Visit Capri Island with Rome Private Guides and discover what has been inspiring poets, artists and musicians for centuries. Today Capri still attracts tourists from all over the world for its beautiful views and history.
If you are staying in Rome or in the south of Italy for your holiday, visit Capri island: it is an absolute must. Even with just a day you will be able to see the best of this gem tucked into the Mediterranean sea!
The island of Capri represents the perfect mix of nature, history, local traditions and food! You can depart from the harbor of Sorrento, not far from Naples, with your local private guide: if you want to be more comfortable, or if you are staying in a different city away from Sorrento we can provide a transfer with driver and car to the harbour.
The Blue Grotto
When you get to the harbor you will take an exciting ride on the hydrofoil jet to reach the island. If you prefer (and we really recommend it!) you can also book a visit to the Blue Grotto, one of the most fascinating places in the Mediterranean!
Villa San Michele
Once you get to Capri a minibus will take you to see the top of the island. You will then head to the village of Anacapri, see Villa San Michele and one of the most spectacular breathtaking views in Italy. This Villa was built for the doctor and writer Axel Munthe: inside there is a collection of items dating back to the Ancient Rome and in the outside a wonderful garden is enriched by colorful Mediterranean plants.
Explore the Down-town and see the Faraglioni
Your visit to Capri island will proceed to the down-town, full of boutiques and ice-cream shops. Chill out sitting down on one of the many coffee places on the Small Square of Capri (“Piazzetta di Capri”). Here kids can taste the delicious homemade local ice cream, while adults can sip the Limoncello liqueur made with the sweet lemons growing on the island.
Once you’re restored you can start walking again along Via Camerelle, the main shopping street, and then proceed on via Targara. Prepare your cameras: you will enjoy a wonderful panorama on the sea, with the three stacks which are the symbol of Capri. These two rock formations are known as “Faraglioni“, a word which comes from a Greek word meaning “Lighthouse”: these rocks were of great help for sailors to orientate when sailing in the Mediterranean!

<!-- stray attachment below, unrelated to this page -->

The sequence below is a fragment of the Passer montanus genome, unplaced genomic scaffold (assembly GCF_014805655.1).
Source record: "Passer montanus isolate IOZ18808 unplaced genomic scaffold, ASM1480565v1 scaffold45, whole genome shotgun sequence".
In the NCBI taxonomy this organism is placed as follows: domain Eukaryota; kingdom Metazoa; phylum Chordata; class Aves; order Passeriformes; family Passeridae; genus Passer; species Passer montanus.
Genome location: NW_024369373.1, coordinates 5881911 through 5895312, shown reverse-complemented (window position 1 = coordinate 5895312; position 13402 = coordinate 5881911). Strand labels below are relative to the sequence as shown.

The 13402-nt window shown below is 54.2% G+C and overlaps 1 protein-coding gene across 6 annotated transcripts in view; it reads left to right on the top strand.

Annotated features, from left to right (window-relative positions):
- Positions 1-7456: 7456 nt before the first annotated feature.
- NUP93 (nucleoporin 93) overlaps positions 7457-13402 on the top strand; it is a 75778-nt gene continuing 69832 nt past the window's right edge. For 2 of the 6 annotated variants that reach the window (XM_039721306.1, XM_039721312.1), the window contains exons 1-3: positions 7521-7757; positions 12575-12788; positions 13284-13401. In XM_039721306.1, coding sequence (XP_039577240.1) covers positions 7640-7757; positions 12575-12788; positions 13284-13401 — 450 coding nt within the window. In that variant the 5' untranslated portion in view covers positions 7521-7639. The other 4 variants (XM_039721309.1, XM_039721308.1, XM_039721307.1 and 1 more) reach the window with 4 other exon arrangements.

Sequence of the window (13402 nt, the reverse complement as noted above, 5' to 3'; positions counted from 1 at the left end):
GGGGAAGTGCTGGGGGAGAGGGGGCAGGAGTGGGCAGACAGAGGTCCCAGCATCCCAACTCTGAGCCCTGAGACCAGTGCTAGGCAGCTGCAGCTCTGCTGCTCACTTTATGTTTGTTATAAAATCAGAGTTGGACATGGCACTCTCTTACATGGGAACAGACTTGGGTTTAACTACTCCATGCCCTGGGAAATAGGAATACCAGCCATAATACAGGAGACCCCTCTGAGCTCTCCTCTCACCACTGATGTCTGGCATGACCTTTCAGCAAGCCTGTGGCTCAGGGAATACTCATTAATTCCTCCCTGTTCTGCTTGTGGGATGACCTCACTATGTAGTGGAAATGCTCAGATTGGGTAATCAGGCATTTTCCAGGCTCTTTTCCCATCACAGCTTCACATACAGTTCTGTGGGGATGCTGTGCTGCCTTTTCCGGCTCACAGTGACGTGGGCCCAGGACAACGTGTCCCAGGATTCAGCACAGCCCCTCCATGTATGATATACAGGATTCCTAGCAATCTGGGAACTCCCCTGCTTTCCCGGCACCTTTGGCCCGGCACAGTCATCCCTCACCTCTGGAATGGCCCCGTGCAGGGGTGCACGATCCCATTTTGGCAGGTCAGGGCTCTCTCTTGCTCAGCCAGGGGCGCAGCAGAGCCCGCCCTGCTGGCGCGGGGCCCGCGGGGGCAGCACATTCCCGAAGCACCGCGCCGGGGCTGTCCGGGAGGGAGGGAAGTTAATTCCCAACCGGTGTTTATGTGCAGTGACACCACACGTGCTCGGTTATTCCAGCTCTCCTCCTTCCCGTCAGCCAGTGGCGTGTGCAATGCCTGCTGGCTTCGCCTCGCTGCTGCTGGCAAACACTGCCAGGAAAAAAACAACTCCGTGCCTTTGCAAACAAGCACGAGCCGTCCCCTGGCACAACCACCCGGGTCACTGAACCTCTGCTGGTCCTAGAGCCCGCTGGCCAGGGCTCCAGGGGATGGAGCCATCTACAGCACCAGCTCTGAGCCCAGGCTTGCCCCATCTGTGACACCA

Casa Rossa, Churches of Saint Michele and Saint Sophie
If you prefer to visit Capri Island paying a deeper attention on history and art we can customize your itinerary. There are countless villas and museums on the island, like Villa San Michele mentioned above. Other possibile attractions are “Casa Rossa” (Red House), which was the residence of the American lieutenant, John Cay Mackowen, who came to Italy just after the American civil war and lived in Anacapri until 1899.
Now a museum, Casa Rossa hosts a permanent exhibition of images of 19th and 20th century Capri. Also visible are the four ancient roman statues found in the Blue Grotto of Capri in 1964 and 1974.
Not far from Casa Rossa you can visit two Churches, Saint Michael’s and Saint Sophie’s. In the Church of Saint Michael a hand painted ceramic tile floor will leave you speechless. Every inch of it is covered with a grand scene showing the expulsion of Adam and Eve from the Garden of Eden!
Those of you who love plants and animals can book a visit to the Ignazio Cerio Center, located near the Piazzetta of Capri. Here different rooms are dedicated to botanics, zoology and archaeology of the island.
Villa Jovis and Villa Damecuta: Ancient Roman residences
History lovers can make a journey through time visiting Villa Jovis and Villa Damecuta, two of the 12 villas owned by Roman Emperor Tiberius on the island. The first villa is on the Island of Capri and can be reached walking through locals’ houses and unique views. Villa Jovis was built by Emperor Tiberius in 27 AD: another beautiful panorama over the entire gulf can be admired by this imponent building.
The other building, Villa Damecuta, is located in Anacapri: you can either reach it by bus or with your driver, since the ruins are not far from the bus stop. The few traces which remain have helped experts identify an 80 meter long loggia with a portico, opening out towards the Bay of Naples, which terminated in a large semicircular viewpoint. It is said Villa of Damecuta was abandoned following the eruption of Vesuvius in 79 AD.